Upon collection of the BAL fluid samples, as described above, whole lungs were perfused with 10 ml of cold PBS and dissected. Briefly, the isolated lung was shred into several small pieces and incubated with 15 ml RPMI containing 250 μg/ml of Liberase R1 purified enzyme blend (Roche Diagnostics, Indianapolis, IN) and 100 μg/ml penicillin-streptomycin at 37°C for 1 h. The enzymatic reaction was stopped by adding 10 ml ice-cold PBS-2 mM EDTA, and the tissue suspension was incubated on ice for an additional 10 min. The digested lungs were further disrupted by pipetting the mixture through a 10-ml pipette several times and gently pushing the tissue suspension through a nylon screen. The resulting single-cell suspension was washed and centrifuged at 1,300 rpm. Contaminating red blood cells were lysed by incubating the cell pellet for 5 min at room temperature in red blood cell lysis buffer (Sigma). Cells were washed with complete RPMI and resuspended in 2 ml complete RPMI, and total cell counts were obtained using the Vi-cell Coulter counter (19).
To determine the cell differential, single-cell suspensions obtained from the lungs of infected WT and Pilrb−/− mice by enzymatic digestion were washed and incubated in staining buffer (PBS containing 2% fetal bovine serum, 0.1% sodium azide, and 2 mM EDTA) containing Fc block CD32/CD16 (clone 2.4G2). Cells were stained for 1 h at 4°C with directly conjugated antibodies. Cells were stained for the following cell surface markers: Gr-1, CD11b, CD11c, F4/80, CD3e, CD4, CD8, CD45, and NK1.1. Cell acquisition was performed using FACSCalibur (BD Biosciences, Mountain View, CA), and the data were analyzed using CellQuest software (BD Biosciences). In addition, single-cell suspensions prepared from the bone marrow and spleens were labeled with PE-conjugated antibodies against GR-1, major histocompatibility complex class II (MHC-II), CD3, and NK1.1; fluorescein isothiocyanate (FITC)-conjugated antibodies against CD45, CD11c, CD8, and CD25; and allophycocyanin (APC)-conjugated antibodies against CD11b, B220, and CD4 (all from BD Biosciences).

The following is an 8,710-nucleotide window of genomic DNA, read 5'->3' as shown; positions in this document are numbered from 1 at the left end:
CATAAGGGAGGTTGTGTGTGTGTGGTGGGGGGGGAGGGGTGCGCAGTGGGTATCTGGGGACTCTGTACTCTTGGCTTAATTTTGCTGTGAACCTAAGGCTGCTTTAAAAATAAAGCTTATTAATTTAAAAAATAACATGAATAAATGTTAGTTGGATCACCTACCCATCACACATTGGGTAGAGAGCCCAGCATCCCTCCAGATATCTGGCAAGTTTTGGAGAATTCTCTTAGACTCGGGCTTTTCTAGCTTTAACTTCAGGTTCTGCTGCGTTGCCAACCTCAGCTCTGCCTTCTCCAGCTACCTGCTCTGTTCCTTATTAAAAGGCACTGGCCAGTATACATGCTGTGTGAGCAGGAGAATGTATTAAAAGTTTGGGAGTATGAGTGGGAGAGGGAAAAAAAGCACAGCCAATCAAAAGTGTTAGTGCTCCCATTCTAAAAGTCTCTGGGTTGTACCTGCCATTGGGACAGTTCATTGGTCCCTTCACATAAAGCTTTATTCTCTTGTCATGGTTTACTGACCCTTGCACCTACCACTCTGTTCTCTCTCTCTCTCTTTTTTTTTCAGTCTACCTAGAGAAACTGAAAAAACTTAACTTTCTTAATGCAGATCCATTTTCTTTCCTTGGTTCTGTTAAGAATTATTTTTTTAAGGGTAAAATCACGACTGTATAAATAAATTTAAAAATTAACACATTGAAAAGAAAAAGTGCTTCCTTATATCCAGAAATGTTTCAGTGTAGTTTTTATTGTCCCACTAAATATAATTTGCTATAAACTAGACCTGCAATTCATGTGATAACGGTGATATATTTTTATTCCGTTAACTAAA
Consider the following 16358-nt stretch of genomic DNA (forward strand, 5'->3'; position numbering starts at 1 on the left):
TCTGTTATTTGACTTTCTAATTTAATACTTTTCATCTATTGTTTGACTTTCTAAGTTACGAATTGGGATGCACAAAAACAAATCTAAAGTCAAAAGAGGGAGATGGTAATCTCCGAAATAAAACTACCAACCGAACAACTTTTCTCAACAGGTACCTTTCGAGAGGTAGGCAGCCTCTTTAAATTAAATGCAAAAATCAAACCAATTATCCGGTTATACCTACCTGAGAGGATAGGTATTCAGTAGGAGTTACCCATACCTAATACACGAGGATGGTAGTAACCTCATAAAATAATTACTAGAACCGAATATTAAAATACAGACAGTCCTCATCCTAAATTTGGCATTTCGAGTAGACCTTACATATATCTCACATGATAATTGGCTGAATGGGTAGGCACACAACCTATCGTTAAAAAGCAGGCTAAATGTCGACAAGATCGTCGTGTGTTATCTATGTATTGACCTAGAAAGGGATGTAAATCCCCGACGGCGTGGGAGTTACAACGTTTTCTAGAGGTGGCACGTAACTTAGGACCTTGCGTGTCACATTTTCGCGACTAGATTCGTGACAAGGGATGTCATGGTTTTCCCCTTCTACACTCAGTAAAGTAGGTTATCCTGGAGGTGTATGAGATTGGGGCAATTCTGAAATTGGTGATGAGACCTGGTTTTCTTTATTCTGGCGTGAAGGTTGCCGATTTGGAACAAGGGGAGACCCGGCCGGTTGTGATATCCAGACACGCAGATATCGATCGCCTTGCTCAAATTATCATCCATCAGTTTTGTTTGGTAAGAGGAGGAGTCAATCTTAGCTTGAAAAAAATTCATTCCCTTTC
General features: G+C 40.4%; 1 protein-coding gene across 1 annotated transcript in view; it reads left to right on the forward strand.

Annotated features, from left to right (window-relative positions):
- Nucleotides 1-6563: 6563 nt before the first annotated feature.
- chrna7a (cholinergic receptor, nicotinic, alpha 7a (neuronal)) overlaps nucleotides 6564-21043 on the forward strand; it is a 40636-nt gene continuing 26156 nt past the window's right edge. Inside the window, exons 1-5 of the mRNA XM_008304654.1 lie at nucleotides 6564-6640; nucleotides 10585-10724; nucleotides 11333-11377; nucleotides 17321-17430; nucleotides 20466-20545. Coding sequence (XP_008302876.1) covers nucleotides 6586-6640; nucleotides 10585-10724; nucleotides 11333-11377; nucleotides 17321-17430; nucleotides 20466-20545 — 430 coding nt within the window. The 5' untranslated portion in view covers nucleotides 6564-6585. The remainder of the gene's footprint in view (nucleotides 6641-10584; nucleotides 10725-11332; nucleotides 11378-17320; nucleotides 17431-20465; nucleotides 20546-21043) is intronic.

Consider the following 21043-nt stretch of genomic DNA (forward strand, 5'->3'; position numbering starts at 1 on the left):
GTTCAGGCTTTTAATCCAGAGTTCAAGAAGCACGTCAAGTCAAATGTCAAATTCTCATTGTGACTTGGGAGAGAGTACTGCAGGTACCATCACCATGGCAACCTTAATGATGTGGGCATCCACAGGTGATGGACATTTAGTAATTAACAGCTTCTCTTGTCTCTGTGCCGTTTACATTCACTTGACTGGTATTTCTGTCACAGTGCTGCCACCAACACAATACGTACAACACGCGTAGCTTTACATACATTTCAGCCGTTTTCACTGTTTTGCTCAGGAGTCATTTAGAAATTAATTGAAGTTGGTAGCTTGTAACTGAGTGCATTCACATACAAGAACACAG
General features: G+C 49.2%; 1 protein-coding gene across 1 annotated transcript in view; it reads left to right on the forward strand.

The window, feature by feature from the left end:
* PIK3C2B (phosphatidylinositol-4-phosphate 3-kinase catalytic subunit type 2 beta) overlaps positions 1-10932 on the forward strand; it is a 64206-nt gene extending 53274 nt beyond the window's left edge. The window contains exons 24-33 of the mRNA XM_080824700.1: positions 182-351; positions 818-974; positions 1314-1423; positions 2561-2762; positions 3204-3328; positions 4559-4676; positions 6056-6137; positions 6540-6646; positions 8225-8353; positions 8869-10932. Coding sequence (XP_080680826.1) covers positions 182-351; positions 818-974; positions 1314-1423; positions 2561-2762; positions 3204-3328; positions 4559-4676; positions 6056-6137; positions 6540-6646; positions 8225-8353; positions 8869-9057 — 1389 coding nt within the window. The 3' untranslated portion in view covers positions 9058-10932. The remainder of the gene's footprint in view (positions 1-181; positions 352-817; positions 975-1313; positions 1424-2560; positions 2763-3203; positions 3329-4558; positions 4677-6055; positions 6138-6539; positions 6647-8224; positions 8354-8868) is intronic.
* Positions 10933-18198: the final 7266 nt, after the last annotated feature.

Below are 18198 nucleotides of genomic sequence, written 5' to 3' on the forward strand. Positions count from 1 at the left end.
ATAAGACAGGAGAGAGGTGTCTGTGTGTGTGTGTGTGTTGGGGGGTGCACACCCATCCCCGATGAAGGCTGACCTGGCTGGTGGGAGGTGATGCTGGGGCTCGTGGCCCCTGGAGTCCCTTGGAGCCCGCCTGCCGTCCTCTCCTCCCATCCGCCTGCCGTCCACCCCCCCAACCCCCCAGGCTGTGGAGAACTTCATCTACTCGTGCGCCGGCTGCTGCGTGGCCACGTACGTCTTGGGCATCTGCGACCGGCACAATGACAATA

In order to determine the levels of myeloperoxidase (MPO) in the lungs of infected mice, whole lungs were harvested as indicated above at 6 and 24 h postinfection and weighed. The lung tissues were homogenized in 1 ml PBS and centrifuged at 10,000 rpm for 10 min at 4°C. After the supernatant was aspirated, the pellet was resuspended in 1 ml of CTAB buffer (6.8 g KH2PO4, 5.0 g cetyl trimethyl ammonium bromide, 50 mM acetic acid [pH 6.0]) followed by the addition of 100 μl of 0.5% sodium deoxycholate. The samples were mixed thoroughly and incubated on ice for 30 min. The samples were then centrifuged at 10,000 rpm for 30 min at 4°C. The supernatant was collected and incubated at 60°C for 2 h. To measure MPO levels, 50 μl of the supernatant was mixed with 90 μl of TNB solution, followed by the addition of 90 μl of stop solution. An MPO standard (20 μg/ml) was appropriately diluted and used as the control. The samples were read at 450 nm using a microplate reader (Molecular Devices). The absorbance values obtained for each sample were normalized to their respective lung weights and the MPO concentrations were presented as μg MPO/g of lung tissue.